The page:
Section one continues this vein, with in depth descriptions of all recordings, the studios they are made in and the musicians involved, interspersed with details of his increasingly difficult personal reputation. It spends lots of time discussing his relationship with Bobby Womack, which left me wishing this author had taken on the Womack biography, the good and bad influences Womack brought. It also describes in detail his sessions in the southern studios, making some of the finest music ever to be produced for Pickett. An insight is provided into the influential American Studios and Fame studios. All absolutely essential details for anyone who loves Pickett and southern soul. The final part of this sections tells of Pickett's experience in Africa and the Soul to Soul film, highlight the changing times in music and how that impacted on Pickett's career; leading to him leaving the Atlantic label.

In all honesty if the book finished there it would have been still a success  to me, and I suspect it is more about the quality of music and the author's personal taste than any lack of material available post 1971 that the first section accounts for over 75% of the book. However the author does continue onto his post Atlantic career in the following sections, bringing us up to his death in 2006. Section two provides a picture of some poor career choices, and poorer personal lifestyle choices with descriptions of the recordings to 1999. There isn’t as great a deal of enthusiasm for them, and it presents a picture of a failing artist and a human struggling with a lifestyle and an ego unsatisfied by his career. It also highlights a number of poor choices that lead to him following James Brown, ironically, into a spell in prison. Section three picks up from here and shows a certain amount of personal and career rehabilitation, ironically again, in part due to the film Blues Brothers 2000. A massive failure, but it gave Pickett some mainstream exposure, changing his audience but allowing him to continue to make a living on the live music scene and make music for a now predominately white blues orientated audience. All the while Pickett fought his personal demons in what seemed a more managed manner, but with failing health until his sad ending. These sections are comparatively light but interesting enough to keep me reading through.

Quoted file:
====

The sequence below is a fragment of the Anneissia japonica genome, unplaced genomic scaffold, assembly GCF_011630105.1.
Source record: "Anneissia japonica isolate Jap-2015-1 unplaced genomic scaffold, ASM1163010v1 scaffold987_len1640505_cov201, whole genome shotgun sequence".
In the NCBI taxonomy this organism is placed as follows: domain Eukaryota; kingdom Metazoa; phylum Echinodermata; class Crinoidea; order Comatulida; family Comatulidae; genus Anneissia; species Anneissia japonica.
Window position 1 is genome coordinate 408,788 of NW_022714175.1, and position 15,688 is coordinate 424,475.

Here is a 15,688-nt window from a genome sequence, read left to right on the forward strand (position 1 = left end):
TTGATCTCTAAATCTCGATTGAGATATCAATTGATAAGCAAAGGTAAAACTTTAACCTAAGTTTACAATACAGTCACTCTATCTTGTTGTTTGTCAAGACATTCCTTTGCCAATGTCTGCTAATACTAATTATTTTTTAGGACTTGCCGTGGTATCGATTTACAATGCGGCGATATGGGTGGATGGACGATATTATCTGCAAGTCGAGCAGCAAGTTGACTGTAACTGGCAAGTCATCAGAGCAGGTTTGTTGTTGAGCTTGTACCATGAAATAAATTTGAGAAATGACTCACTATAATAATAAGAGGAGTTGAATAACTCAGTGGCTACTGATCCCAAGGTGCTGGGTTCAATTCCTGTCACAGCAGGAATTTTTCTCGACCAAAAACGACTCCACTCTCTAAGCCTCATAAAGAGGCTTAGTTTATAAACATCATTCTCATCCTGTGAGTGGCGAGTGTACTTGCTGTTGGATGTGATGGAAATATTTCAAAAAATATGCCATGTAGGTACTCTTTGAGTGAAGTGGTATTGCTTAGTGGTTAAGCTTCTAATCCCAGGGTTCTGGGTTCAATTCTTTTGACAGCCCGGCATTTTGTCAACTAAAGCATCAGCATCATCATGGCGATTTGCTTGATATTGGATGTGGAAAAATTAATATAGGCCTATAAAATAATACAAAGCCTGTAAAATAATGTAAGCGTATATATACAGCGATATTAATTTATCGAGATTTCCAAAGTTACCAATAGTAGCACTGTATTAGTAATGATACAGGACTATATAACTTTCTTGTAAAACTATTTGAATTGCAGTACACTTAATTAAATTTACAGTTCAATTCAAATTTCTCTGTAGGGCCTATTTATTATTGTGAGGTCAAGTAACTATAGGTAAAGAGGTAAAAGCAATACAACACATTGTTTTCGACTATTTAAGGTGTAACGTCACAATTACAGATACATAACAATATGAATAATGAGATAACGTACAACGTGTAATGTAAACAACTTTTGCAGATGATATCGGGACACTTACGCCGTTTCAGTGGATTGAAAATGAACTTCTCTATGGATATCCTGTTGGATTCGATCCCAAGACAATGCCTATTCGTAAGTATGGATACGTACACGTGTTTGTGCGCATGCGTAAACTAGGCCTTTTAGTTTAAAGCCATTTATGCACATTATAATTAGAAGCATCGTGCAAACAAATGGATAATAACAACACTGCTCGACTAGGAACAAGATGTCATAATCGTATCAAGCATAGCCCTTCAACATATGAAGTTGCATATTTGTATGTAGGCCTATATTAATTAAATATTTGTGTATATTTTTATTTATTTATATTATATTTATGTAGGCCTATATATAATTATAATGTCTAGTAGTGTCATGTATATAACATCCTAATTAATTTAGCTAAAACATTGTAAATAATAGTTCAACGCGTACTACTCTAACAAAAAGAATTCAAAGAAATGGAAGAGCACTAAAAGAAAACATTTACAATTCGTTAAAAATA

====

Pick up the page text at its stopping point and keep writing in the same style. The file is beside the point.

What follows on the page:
Overall, this book delivers on many angles. Often soul biographies have left disappointment, either in style or content, sometimes reading like a direct transition from tape to book with little soul added. However this delivers positively in both areas. It is both well written and well researched, with amazing enthusiasm for the music. The author describes the key recordings in knowledgeable detail but retains the fans element. His admiration for Pickett’s music shines through in his words. If there was to be any small criticism, I would say it is weighted heavily towards the music rather than the personality,  reading as a loving homage to his 60’s music, without delving too deep into the man behind the talent. This is maybe no bad thing, as the facts sometimes included hint at a troubled man. That’s not to say there is not more than enough on Pickett here to keep the interest going, I am not totally sure how much new information is contained here for the real music scholars, much being a gathering of already recorded facts, but there was lots new to me and Pickett more than deserves the honour of a publication dedicated purely to him.  Overall, I think this is one of best put together artist stories for some time, and the narrative structure and the description of his 60’s recordings make it worthwhile in their own right.

Jock O'Connor. April 2017.

"In the Midnight Hour. The Life and Soul of Wilson Pickett" by Tony Fletcher is available to order as a hardback now in the new book section.